Baylor Among Recipients Of Kern Family Foundation Grant To Train Engineers in Entrepreneurship

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Jan. 4, 2012

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Baylor University, University of Dayton, University of Detroit Mercy, and Villanova University have received a $2.4 million grant from the Kern Family Foundation to develop innovative ways to educate engineers capable of contributing to the entrepreneurial cultures of their companies.

"The goal of the collaborative effort is to form a Helping Hands Dense Network (HHDN) which will lead to a positive change of culture in the way engineers are educated by developing curricular strategies to instill the entrepreneurial mindset in all undergraduate engineering students," said Cynthia C. Fry, assistant dean of the School of Engineering & Computer Science.

"The Kern Family Foundation is eager to support this joint initiative of four prestigious universities that desire to work together to change engineering education for the benefit of their engineering students," said Timothy J. Kriewall, Ph.D., Kern Family Foundation Program Director for Engineering Entrepreneurship. "Their graduates will be effective team players who will be entrepreneurially minded - and who will be able to deploy technology to benefit people around the world."

The HHDN will focus on two initiatives. Baylor University and the University of Detroit Mercy will build programming on intrapreneurship, which will teach students how to apply the entrepreneurial spirit within existing companies. The University of Dayton and Villanova University will facilitate intercollegiate projects, which will allow students to share resources and experiences in new collaborative ways. Faculty from each school will offer input on both initiatives.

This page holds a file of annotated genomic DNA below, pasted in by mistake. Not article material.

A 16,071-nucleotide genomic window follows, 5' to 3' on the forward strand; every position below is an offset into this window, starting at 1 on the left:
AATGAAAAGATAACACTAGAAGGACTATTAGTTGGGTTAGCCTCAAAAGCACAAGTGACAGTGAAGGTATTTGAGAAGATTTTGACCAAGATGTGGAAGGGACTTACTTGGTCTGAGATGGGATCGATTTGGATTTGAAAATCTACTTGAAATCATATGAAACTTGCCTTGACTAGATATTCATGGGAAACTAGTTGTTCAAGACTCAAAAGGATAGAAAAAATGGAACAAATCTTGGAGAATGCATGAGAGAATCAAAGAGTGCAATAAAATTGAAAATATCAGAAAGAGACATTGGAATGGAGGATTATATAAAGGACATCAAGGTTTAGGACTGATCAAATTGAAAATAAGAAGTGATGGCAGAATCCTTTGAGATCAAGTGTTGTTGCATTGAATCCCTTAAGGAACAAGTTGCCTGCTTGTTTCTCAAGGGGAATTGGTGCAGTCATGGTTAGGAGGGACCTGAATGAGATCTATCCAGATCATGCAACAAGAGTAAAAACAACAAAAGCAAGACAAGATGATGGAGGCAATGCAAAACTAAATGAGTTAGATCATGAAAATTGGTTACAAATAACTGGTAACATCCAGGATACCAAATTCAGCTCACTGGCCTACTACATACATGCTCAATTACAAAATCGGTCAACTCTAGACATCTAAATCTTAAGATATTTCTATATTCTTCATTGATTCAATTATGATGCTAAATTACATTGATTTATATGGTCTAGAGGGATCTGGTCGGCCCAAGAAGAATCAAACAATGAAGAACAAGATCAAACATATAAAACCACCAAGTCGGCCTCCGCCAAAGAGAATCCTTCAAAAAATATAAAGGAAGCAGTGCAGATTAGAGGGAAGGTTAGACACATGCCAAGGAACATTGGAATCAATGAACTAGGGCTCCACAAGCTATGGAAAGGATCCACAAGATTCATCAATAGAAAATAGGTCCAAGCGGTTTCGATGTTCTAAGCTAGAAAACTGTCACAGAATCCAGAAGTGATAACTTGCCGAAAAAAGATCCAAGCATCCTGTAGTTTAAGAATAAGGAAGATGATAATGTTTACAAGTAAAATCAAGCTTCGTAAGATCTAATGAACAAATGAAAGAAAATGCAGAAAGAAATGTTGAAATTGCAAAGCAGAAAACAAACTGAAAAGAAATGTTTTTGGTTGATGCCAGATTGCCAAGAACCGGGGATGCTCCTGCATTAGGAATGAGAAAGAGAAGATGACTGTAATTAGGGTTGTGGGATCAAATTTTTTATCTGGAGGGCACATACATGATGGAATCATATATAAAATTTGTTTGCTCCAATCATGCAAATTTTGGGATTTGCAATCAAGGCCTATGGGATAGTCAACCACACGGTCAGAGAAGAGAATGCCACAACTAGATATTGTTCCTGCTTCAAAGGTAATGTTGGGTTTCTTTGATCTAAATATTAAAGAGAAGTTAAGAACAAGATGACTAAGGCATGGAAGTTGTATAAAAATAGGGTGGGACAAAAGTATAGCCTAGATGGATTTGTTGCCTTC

"The three-year project will leverage industry ties to help students develop a deeper understanding of intrapreneurship and build a curriculum to enrich student learning. It will provide the students with hard skills and learning opportunities to help them develop soft skills and professional attributes necessary for career success," said Greg Leman, Ph.D., clinical professor, director of University Entrepreneurial Initiatives and The Curtis Hankamer Chair of Entrepreneurship in the department of management and entrepreneurship.

The HHDN will create teaching tools that are self-contained and transferable to other schools, resulting in university cultures that value intrapreneurial engineering. The work will proceed along two tracks of intrapreneurial curriculum development and intercollegiate student projects.

Principal investigators on the grant are:

-- Baylor University: Cynthia C. Fry, assistant dean of the School of Engineering & Computer Science; William M. Jordan, Ph.D., professor and chair, department of mechanical engineering; and Greg Leman, Ph.D., clinical professor, director of University Entrepreneurial Initiatives and The Curtis Hankamer Chair of Entrepreneurship in the department of management and entrepreneurship

-- University of Dayton: Ken Bloemer, Ph.D., director of the University of Dayton Innovation Center

-- University of Detroit Mercy: Leo E. Hanifin, Ph.D., dean of the College of Engineering & Science; and Nassif Rayess, Ph.D., associate professor of mechanical engineering

-- Villanova University: Gary Gabriele, Ph.D., Drosdick Endowed Dean of Engineering; Pritpal Singh, Ph.D., professor and chair of electrical and computer engineering in the College of Engineering; and Edmond J. Dougherty, director of the Engineering Entrepreneurship Program.